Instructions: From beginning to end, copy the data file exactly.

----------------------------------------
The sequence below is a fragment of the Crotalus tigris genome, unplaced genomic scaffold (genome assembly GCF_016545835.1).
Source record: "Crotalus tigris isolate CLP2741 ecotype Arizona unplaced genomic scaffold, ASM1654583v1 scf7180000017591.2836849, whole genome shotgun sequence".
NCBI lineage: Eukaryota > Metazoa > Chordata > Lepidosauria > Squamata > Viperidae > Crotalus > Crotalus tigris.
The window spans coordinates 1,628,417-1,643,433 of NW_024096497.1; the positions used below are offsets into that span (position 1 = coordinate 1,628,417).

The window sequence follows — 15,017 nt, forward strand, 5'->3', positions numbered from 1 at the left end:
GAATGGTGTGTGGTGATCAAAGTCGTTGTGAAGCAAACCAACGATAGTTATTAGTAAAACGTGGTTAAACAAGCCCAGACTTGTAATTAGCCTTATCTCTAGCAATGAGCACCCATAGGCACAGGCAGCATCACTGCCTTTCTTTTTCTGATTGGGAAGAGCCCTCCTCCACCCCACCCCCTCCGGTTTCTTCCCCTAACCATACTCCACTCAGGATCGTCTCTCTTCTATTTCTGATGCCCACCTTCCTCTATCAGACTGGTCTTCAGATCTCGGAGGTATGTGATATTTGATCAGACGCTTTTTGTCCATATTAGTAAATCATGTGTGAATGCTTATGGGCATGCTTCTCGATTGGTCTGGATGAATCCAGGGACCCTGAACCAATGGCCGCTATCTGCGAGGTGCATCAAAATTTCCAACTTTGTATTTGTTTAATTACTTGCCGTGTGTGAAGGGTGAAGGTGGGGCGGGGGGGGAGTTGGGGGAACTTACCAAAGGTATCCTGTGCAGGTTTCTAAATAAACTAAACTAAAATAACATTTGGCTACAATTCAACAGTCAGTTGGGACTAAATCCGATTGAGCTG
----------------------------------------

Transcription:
The sequence below is a fragment of the Crotalus tigris genome, unplaced genomic scaffold (genome assembly GCF_016545835.1).
Source record: "Crotalus tigris isolate CLP2741 ecotype Arizona unplaced genomic scaffold, ASM1654583v1 scf7180000017591.2836849, whole genome shotgun sequence".
NCBI lineage: Eukaryota > Metazoa > Chordata > Lepidosauria > Squamata > Viperidae > Crotalus > Crotalus tigris.
The window spans coordinates 1,628,417-1,643,433 of NW_024096497.1; the positions used below are offsets into that span (position 1 = coordinate 1,628,417).

The window sequence follows — 15,017 nt, forward strand, 5'->3', positions numbered from 1 at the left end:
GAATGGTGTGTGGTGATCAAAGTCGTTGTGAAGCAAACCAACGATAGTTATTAGTAAAACGTGGTTAAACAAGCCCAGACTTGTAATTAGCCTTATCTCTAGCAATGAGCACCCATAGGCACAGGCAGCATCACTGCCTTTCTTTTTCTGATTGGGAAGAGCCCTCCTCCACCCCACCCCCTCCGGTTTCTTCCCCTAACCATACTCCACTCAGGATCGTCTCTCTTCTATTTCTGATGCCCACCTTCCTCTATCAGACTGGTCTTCAGATCTCGGAGGTATGTGATATTTGATCAGACGCTTTTTGTCCATATTAGTAAATCATGTGTGAATGCTTATGGGCATGCTTCTCGATTGGTCTGGATGAATCCAGGGACCCTGAACCAATGGCCGCTATCTGCGAGGTGCATCAAAATTTCCAACTTTGTATTTGTTTAATTACTTGCCGTGTGTGAAGGGTGAAGGTGGGGCGGGGGGGGAGTTGGGGGAACTTACCAAAGGTATCCTGTGCAGGTTTCTAAATAAACTAAACTAAAATAACATTTGGCTACAATTCAACAGTCAGTTGGGACTAAATCCGATTGAGCTG